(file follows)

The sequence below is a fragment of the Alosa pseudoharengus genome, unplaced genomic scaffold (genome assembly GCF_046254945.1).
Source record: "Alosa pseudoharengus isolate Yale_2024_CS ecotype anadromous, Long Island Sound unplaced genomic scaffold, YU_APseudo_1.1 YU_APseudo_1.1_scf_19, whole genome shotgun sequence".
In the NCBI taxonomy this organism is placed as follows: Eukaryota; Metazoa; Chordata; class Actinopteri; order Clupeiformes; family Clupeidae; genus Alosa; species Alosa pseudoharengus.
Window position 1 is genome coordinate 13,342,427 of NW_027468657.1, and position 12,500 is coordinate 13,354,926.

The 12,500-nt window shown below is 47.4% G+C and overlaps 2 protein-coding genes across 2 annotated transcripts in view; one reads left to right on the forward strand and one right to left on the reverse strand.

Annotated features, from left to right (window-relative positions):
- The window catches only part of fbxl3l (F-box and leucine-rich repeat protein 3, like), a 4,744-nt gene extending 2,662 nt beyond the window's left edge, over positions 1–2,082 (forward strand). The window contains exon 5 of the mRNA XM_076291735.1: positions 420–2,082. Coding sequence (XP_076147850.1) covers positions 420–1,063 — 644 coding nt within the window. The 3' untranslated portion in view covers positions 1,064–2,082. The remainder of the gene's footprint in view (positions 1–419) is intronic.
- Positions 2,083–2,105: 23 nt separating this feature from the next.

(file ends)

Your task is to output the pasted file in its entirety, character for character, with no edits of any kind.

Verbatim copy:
The sequence below is a fragment of the Alosa pseudoharengus genome, unplaced genomic scaffold (genome assembly GCF_046254945.1).
Source record: "Alosa pseudoharengus isolate Yale_2024_CS ecotype anadromous, Long Island Sound unplaced genomic scaffold, YU_APseudo_1.1 YU_APseudo_1.1_scf_19, whole genome shotgun sequence".
In the NCBI taxonomy this organism is placed as follows: Eukaryota; Metazoa; Chordata; class Actinopteri; order Clupeiformes; family Clupeidae; genus Alosa; species Alosa pseudoharengus.
Window position 1 is genome coordinate 13,342,427 of NW_027468657.1, and position 12,500 is coordinate 13,354,926.

The 12,500-nt window shown below is 47.4% G+C and overlaps 2 protein-coding genes across 2 annotated transcripts in view; one reads left to right on the forward strand and one right to left on the reverse strand.

Annotated features, from left to right (window-relative positions):
- The window catches only part of fbxl3l (F-box and leucine-rich repeat protein 3, like), a 4,744-nt gene extending 2,662 nt beyond the window's left edge, over positions 1–2,082 (forward strand). The window contains exon 5 of the mRNA XM_076291735.1: positions 420–2,082. Coding sequence (XP_076147850.1) covers positions 420–1,063 — 644 coding nt within the window. The 3' untranslated portion in view covers positions 1,064–2,082. The remainder of the gene's footprint in view (positions 1–419) is intronic.
- Positions 2,083–2,105: 23 nt separating this feature from the next.